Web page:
Antipole cruises

And so to Gdańsk

From Darłowo we had a beat against light winds to reach the port of Ustka.

This is another holiday resort which we would have skipped but the winds necessitated a stop-over.  It had quite the largest pirate ship we have seen.  On this the master of ceremonies shouts through speakers to hype up the passengers to shout ‘Ahoy’ over and over until it is loud enough, whereupon a cannon is fired (well a firework banger is let off) and they proceed to sea.  Once trips are over for the day, this ship became a disco at night until 5:00am in the morning quite near us.

So we were very glad to set sail for the quiet at sea.  It was a long beat against light winds until we came to Łeba [~ Weh-bah].  We berthed alongside Lotte with Litha, Frank and dog Otto, who had made the same passages a day earlier.  Łeba is another teeming resort but, thankfully, quieter where we were berthed, at least when a pirate ship was not passing. We read that the population of Łeba is about 4,000 in winter and 44,000 in the season!

l➤r: Frank, Stefan, Ynskje, Litha & Otto

L ➤ R: Frank, Stefan, Ynskje, Litha & Otto on high dune

Łeba is close to the Słowiński National Park and we all made an excursion there on bicycles.  It is noted especially for its very fine sand – more like dust than the sand we are used to.  This has heaped up into vast sand dunes and the sand dances about in a breeze, although there was insufficient for it to do so on the day we were there.  These vast dunes are moving eastwards with the prevailing winds at a rate of 3-10 metres per year.

On 29th July we had a westerly wind and set sail in the company of Lotte.  We had a five hour spinnaker run and managed to make it all the way down Gdańsk Bay and into the port.

The history of Gdańsk is long and complex. It was a member of the Hanseatic League and variously occupied by, amongst others, Germany, Poland, Sweden, Prussia, Russia and the Teutonic Knights. In between Word Wars I and II it was an independent city state under the League of Nations with both German and Polish administrations. On 1st September 1939 the German invasion of Poland began when the battleship Schleswig-Holstein fired upon the Polish garrison on the Westerplatte – the first shots of WWII.  Today a monument marks the spot and, in keeping with sea-faring tradition, we lowered our ensign as we passed at dusk.  From here we motored for fifty minutes through the vast docklands, which, even at night, were a hive of activity.  Eventually we came to the heart of the city and moored right opposite the Crane Gate.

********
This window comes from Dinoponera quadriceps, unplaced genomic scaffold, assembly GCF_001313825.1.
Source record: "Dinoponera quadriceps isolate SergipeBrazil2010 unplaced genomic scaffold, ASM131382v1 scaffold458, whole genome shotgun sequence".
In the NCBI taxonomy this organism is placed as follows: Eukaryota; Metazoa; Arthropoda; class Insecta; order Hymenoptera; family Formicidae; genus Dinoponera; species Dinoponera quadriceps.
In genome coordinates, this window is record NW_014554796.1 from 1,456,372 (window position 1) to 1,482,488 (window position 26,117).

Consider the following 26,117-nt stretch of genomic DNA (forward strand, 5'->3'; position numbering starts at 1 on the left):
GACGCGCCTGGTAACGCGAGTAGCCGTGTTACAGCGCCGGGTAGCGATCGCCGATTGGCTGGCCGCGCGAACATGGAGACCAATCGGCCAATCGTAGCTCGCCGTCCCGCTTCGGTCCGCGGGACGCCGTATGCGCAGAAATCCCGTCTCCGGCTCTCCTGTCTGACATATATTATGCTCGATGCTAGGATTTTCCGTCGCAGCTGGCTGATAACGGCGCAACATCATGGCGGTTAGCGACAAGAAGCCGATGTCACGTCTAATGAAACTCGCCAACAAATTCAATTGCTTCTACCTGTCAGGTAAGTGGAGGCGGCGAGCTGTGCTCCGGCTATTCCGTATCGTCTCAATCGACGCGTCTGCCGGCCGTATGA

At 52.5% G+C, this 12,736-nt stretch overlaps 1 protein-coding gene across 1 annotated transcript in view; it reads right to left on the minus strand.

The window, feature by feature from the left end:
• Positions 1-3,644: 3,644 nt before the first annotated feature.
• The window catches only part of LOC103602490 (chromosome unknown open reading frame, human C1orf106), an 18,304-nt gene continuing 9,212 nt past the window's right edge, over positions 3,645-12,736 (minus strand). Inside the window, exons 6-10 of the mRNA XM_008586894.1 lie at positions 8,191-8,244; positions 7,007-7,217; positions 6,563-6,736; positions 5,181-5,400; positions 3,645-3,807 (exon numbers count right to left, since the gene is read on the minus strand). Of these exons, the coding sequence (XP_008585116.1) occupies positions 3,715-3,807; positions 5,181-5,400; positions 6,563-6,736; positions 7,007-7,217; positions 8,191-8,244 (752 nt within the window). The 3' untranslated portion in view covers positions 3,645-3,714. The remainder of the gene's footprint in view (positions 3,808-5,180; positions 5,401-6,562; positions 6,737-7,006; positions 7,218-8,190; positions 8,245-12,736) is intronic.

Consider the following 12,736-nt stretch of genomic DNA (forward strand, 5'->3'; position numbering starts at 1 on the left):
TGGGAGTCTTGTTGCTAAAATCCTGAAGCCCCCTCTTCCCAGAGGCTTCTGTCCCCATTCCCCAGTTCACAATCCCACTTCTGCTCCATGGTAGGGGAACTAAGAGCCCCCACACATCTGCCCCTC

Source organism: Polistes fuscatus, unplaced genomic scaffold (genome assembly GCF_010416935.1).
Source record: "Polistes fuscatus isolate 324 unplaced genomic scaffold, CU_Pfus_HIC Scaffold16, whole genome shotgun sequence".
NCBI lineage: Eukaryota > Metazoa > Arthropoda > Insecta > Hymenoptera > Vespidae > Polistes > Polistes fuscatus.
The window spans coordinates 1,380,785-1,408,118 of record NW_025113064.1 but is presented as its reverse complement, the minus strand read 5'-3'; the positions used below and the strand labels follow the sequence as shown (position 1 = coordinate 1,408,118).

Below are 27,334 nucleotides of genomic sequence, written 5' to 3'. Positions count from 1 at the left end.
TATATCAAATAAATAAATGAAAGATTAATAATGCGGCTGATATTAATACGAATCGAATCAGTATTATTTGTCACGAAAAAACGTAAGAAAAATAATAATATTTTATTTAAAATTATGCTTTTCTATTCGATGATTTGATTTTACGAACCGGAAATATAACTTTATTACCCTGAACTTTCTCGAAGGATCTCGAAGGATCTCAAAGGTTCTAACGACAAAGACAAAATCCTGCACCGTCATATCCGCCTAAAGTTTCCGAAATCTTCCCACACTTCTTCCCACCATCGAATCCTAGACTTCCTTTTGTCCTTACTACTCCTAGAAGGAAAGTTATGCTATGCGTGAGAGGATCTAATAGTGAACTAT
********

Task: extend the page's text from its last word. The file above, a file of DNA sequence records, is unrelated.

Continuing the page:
When the Soviet army took Gdańsk in 1945 they set upon rape, pillage, Gdansk port cranegenocide and systematic destruction of the city – over 80% of its buildings were completely destroyed.  Since that time Poland has gradually re-built the city over the years. It was decided not to re-build the grand German-Prussian buildings but to re-build according to the medieval plans and drawings.  The result is very pleasing to the eye and popular with visitors.  The Crane Gate is one of the iconic buildings, dating from 1363 or earlier.  As well as functioning as a city gate it also served as a dock crane for the lifting of cargoes and, importantly, for stepping or unstepping masts.

We had an enjoyable time exploring the town with Stefan as our guide.  Over the weekend there was also a major market taking place.  Ynskje found stalls selling the most delicious mushrooms such as ceps and we feasted on these on several evenings.


On Saturday the crews of Antipole and Lotte travelled by train to Malbork to visit the castle.  This vast complex was the head quarters of the Teutonic Knights – monastic warriors who converted by the sword and ruled a large swath of northeastern Europe.

Malbork is the biggest castle in the world, vast and very impressive.  Even taking just the standard tour route took us around five hours.  During WWII it was a Nazi stronghold and in 1945 the Soviets largely destroyed it, which must have taken a lot of doing given the thickness of the walls.  Since then it has gradually been rebuilt, with the tower of the high castle completed just earlier this year.  This mammoth project is still a work in progress.  It gives the visitor a fascinating insight into the organisation and functioning of the Teutonic Knights.

On Monday we plan to sail for Lithuania – more news will follow in due course.

Ynskje, Tony & Stefan

Stefan adds:

At Darłowo I was welcomed on board the first class ship Antipole personally by the captain and first officer. They assured me that for every meal I will be invited to the captain’s table. This is more that can be expected even on the best five star boat.

Stefan in BalticSailing along the Polish coast provides more challenges than in most areas. Lack of bays and other places to anchor overnight provided logistical problems for Tony. We had to sail, as Tony described above, from one port to another waiting for the right weather. We ended in Gdańsk with a trip to Malbork castle. Tony and Ynskje enjoyed both places. Tomorrow we are sailing to Klaipeda town where I will leave the good ship Antipole.  I hope that after their sailing Ynskje and Tony will find time to produce a book about their experiences.

Thank you Ynskje and Tony for your great kindness and hospitality.

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